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Customer-Focused Originators Have an Edge in a Purchase Market

MAR 19, 2014 1:23pm ET
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Mortgage originators who have been competing on price as refinancings predominated in recent years are likely to lose out to those who emphasize good service in today’s home purchase-oriented market.

Unlike refis, purchase transactions typically require more handholding by the originator to bring the consumer through the process. And customers remember and pass on their experiences with a lender to their families and friends, both the good ones and the bad ones.

"In a declining origination market, customer service becomes a heck of a lot more important," says Malcolm Hollensteiner, director of retail lending products and services at the Cherry Hill, N.J., bank, a unit of Toronto-Dominion. "The consumer perception is that obtaining a mortgage now is worse than getting a root canal."

Nearly three-quarters of consumers in a recent PriceWaterhouseCoopers survey listed rates as one of the top five reasons they choose a lender. But next was having an easy to understand process, 27%; the lender's reputation, 26%; an existing relationship 22%; and personalized support, 12%.

The financial services industry in general still has a lousy reputation in the eyes of most consumers. Just one-quarter of those surveyed by PwC say financial services companies have a positive reputation, compared with 58% for retail.

"It was pretty evident from the results that the loan officer continues to be the piece that customers remember the most," says Roberto Hernandez, a principal in PwC's consumer finance group. "Even though our study also shows that customers have the interest rate as their most important factor when they are making a decision to go with a particular lender, what the study also told us if they have a good experience with the company, they usually relate that with loan officer they were interacting with. That is the person who usually gets the first or second phone call the next time the customer has mortgage needs."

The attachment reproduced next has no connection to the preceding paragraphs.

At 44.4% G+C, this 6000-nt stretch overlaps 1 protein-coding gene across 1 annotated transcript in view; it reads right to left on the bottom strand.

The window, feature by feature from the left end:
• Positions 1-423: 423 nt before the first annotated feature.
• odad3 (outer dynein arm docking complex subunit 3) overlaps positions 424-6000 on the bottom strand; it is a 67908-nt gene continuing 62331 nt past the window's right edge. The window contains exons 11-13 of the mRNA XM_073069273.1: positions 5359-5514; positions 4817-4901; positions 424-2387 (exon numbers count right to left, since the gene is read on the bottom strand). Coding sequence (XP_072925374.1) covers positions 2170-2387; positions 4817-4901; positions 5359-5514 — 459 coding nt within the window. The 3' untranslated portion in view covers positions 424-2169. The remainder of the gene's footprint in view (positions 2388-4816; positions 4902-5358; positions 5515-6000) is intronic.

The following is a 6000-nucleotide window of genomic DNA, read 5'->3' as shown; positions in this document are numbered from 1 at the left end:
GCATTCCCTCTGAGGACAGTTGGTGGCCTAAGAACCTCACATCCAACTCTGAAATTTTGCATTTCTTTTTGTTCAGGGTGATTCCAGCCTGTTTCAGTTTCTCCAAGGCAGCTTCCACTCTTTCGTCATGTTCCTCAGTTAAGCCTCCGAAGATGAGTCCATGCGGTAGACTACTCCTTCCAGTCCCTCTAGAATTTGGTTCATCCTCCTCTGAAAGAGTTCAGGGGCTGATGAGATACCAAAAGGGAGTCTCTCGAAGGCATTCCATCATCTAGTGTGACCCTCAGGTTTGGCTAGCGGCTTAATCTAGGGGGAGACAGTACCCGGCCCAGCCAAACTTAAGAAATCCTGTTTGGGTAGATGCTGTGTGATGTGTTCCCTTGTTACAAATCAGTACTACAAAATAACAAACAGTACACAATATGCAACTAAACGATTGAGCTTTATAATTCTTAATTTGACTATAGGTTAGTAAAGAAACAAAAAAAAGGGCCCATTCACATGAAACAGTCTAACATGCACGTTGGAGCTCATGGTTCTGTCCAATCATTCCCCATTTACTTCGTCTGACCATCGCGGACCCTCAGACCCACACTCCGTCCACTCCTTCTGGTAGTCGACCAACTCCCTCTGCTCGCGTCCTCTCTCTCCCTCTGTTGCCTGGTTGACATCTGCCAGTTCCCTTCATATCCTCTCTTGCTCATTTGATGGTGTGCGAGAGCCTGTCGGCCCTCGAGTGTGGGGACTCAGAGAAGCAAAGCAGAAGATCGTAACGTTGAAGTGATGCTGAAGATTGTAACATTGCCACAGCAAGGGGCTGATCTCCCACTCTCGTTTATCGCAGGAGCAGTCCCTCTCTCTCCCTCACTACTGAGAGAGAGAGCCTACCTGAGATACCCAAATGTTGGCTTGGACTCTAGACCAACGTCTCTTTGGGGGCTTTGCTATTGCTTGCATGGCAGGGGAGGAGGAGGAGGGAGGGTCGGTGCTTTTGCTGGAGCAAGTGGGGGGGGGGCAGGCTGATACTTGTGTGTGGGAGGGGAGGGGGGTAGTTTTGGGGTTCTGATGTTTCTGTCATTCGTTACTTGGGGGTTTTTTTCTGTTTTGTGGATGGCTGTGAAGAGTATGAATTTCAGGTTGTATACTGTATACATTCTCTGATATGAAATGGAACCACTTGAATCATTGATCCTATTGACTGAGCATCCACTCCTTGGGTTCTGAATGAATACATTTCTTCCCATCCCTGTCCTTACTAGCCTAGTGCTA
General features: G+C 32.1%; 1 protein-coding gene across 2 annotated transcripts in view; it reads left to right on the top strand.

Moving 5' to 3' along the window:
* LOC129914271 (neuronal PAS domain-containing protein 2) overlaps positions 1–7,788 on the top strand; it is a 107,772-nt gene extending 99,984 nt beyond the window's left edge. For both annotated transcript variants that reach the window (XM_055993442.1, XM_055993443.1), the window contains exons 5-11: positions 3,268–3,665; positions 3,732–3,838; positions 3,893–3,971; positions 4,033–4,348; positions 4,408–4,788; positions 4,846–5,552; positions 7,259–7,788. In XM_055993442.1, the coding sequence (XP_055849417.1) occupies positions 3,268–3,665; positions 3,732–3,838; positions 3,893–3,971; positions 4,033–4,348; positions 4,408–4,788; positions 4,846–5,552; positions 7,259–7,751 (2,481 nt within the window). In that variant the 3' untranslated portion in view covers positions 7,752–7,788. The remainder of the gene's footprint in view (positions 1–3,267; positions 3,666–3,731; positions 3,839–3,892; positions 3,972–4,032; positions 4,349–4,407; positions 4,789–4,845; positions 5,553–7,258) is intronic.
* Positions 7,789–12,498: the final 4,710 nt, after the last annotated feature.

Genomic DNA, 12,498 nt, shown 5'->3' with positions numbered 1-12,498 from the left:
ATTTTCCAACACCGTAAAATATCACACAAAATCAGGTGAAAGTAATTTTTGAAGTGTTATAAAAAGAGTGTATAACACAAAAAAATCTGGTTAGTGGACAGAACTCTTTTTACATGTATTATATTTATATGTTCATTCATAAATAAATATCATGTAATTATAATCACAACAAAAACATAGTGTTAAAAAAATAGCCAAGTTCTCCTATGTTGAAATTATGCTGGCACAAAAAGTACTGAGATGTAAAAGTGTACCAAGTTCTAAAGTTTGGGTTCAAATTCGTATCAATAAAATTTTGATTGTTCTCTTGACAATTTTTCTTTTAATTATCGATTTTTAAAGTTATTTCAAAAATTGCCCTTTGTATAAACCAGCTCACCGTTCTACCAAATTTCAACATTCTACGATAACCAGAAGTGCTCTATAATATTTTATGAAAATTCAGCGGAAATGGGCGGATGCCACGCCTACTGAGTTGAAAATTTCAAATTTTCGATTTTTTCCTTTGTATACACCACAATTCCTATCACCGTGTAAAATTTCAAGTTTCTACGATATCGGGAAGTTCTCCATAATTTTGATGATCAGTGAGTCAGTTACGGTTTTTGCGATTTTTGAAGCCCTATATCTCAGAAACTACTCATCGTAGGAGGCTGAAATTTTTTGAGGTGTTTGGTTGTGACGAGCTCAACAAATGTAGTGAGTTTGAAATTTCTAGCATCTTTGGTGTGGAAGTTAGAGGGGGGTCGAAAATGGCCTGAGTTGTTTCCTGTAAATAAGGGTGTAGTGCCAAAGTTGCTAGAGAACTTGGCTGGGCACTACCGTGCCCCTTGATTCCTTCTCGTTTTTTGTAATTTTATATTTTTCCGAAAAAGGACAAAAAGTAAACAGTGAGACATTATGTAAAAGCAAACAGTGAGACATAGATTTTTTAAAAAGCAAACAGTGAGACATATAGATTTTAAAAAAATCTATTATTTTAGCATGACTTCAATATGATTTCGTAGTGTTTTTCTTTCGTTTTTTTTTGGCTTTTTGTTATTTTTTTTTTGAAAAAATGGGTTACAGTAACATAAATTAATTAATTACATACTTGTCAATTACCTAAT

However, consumers show no loyalty to the financial institution they have their primary banking relationship with. A separate survey by TD Bank found that 37% of respondents went to the financial institution where they had their primarily relationship for a mortgage loan; another 12% said they went with another institution they had business dealings with. But 45% said they used an institution where they did not have an existing account, while 6% responded they used another unaffiliated company for their mortgage.

Because of the way TD Bank conducted the survey, it did not get into the reasons behind why consumers elected to go elsewhere. The survey does include people who got a mortgage at TD Bank as well as people who do not have a relationship with the company. It also did not ask what banks or lenders they had a relationship with.

The mortgage meltdown might have caused consumers "to lower their internal expectations bar so that when they do get a relatively positive experience, they view it as an extremely positive experience," Hollensteiner says.